The console server provides multiple connectivity options to the network manager, allowing them to reach the console port of any device from anywhere they have a network connection or dialup connection. This situation leads to a number of benefits for network managers employing console servers:

In-band or Out-of-Band management.

When managing networking infrastructure devices, such as routers or switches, failure of those devices could prevent management connectivity through the network itself; if a console server is used, then connectivity through a dialup connection could alternatively be made, allowing the network manager access to the router/switch console that might allow them to fix the problem from a remote location.

Simplified management.

By connecting through the console server to a device console using simple telnet, the network manager is able to do so without the need for vendor-specific or other specialized software. A well-designed console server will offer features such as custom menus and multiple sessions which will allow the network manager or their staff to make easy connections to device consoles by name and allows multiple sessions so that multiple devices can be monitored from a single connection to the server.

Cost-effective management.

A console server with a modem attached can support a number of system consoles through a single dial-in connection. This means that individual modems and phone lines do not need to be installed in order to provide out-of-band management support to every device or system in the network infrastructure. Additionally, there is no need to purchase vendor-specific software for managing your devices; more money can be spent on "best-of-breed" solutions rather than being locked into one vendor's technology. Finally, by supporting a simple management tool, the console server allows the network manager to avoid the need for long, complex and expensive training programs for networking: personnel.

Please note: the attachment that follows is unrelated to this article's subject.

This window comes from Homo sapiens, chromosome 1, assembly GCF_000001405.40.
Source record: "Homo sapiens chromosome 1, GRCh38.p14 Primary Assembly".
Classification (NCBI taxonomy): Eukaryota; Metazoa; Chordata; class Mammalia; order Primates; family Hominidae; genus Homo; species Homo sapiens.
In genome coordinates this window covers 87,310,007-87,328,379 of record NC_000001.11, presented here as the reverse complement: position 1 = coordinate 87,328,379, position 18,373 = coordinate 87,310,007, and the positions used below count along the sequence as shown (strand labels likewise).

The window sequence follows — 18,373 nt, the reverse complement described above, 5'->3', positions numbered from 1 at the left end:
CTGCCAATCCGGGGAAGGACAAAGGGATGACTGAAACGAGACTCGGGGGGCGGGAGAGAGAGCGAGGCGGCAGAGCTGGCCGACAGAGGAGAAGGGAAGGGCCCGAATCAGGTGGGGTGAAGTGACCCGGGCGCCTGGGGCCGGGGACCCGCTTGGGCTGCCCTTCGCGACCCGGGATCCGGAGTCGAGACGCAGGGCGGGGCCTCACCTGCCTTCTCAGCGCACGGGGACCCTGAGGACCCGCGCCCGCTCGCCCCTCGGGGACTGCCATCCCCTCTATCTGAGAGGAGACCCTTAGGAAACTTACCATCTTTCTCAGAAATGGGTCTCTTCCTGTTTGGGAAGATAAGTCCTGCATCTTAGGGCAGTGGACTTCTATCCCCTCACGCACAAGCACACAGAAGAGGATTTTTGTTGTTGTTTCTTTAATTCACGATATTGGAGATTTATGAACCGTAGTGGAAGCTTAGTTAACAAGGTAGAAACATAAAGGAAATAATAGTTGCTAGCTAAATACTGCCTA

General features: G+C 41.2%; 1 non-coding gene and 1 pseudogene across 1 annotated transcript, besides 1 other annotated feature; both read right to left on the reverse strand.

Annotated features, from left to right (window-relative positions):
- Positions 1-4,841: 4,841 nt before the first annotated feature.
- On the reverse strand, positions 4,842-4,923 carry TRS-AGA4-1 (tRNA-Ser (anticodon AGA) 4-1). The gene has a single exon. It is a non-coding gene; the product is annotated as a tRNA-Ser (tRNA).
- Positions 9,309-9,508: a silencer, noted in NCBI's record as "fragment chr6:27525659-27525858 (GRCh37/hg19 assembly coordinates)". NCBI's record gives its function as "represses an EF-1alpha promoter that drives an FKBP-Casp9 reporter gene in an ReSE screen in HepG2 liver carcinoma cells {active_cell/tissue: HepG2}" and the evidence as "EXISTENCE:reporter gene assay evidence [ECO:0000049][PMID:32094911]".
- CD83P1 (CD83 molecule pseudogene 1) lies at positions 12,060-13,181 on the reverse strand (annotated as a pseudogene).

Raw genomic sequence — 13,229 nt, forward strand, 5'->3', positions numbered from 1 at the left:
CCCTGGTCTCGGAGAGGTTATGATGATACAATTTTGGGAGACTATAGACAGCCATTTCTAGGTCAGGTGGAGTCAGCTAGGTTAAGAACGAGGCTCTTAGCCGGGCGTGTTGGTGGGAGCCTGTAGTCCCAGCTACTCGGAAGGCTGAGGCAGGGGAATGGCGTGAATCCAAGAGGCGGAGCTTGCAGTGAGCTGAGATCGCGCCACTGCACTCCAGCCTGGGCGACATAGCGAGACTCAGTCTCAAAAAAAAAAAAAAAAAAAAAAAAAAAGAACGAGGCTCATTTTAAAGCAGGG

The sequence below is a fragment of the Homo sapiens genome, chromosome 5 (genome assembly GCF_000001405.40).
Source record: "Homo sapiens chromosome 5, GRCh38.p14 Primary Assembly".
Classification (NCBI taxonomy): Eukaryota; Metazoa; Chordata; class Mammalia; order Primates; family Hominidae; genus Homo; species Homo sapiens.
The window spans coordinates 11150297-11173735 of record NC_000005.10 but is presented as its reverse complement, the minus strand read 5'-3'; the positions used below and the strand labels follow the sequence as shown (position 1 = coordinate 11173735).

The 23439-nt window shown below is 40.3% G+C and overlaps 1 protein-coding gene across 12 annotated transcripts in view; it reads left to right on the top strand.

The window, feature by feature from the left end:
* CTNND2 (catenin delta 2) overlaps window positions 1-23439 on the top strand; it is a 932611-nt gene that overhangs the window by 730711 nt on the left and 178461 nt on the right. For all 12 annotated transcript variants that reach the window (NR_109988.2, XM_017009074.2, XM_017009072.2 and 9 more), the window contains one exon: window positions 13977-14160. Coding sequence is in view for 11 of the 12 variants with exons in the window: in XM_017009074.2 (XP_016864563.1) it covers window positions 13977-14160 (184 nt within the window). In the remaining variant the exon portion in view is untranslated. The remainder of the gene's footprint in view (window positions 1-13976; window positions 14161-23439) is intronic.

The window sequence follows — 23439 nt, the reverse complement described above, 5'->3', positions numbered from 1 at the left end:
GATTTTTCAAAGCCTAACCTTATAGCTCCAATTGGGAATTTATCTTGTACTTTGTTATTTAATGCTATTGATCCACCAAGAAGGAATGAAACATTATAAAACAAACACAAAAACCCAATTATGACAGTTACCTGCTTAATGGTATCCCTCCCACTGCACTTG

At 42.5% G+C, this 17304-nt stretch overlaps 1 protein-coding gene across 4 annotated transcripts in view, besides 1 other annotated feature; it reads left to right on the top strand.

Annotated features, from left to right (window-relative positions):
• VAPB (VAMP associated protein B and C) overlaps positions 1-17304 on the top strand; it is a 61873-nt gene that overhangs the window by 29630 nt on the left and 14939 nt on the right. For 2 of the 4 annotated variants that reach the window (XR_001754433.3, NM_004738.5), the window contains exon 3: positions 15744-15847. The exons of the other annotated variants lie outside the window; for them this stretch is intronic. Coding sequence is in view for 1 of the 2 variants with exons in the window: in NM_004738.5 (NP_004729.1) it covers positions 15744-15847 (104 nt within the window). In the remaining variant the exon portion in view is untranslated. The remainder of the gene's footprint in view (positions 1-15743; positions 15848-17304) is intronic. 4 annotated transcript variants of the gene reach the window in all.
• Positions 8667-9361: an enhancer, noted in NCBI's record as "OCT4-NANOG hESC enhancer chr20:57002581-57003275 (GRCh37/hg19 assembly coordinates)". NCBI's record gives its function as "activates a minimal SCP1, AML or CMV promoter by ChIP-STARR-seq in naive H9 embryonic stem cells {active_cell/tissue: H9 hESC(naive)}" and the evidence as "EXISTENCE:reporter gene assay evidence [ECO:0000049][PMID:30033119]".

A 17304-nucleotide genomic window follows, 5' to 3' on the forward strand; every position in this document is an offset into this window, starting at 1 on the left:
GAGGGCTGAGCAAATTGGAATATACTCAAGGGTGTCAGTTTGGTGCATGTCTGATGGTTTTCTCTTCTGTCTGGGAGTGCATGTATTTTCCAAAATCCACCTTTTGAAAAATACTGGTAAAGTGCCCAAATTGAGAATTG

Secure management.

Console servers can also provide a wide variety of sophisticated authentication and security features which go far beyond simple passwords. Dial-in connections can be required to exercise PAP and/or CHAP authentication or they can be forced to be validated using authentication servers supporting such methods as Radius, Kerberos, or SecurID. Incoming network connections can be restricted to a set of specific IP addresses using features such as SSH or IPsecurity.

All of the above factors serve to make console servers the ideal solution for modern distributed networks.

A Simple Yet Effective Solution To The Demands Of Remote Management

As organizational networks continue to expand, the demand for management of those networks will become ever more critical to the success of those organizations. For many organizations this will include expansion of facilities and personnel to include more remote users and offices. The question will be how to manage these expanded networks.

By using console servers to manage their critical system and device consoles, network managers can achieve a simple, flexible solution to the problem of remote management. With console servers, access can be established through the network or it can be outside the network--this makes the console server more flexible than vendor-specific or even generic solutions that only use the network itself for connectivity. The other advantage of console servers is that there is no major learning curve for new personnel to understand the technology--connection to a device console port via a console server brings the user directly to the device itself and requires only the specific knowledge required to manipulate the device.

Mark Prowten is a product manager in charge of the Multiport Device Server product line at Lantronix (Irvine, CA).
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Title Annotation:Industry Trend or Event
Author:Prowten, Mark
Publication:Computer Technology Review
Geographic Code:1USA
Date:Dec 1, 2000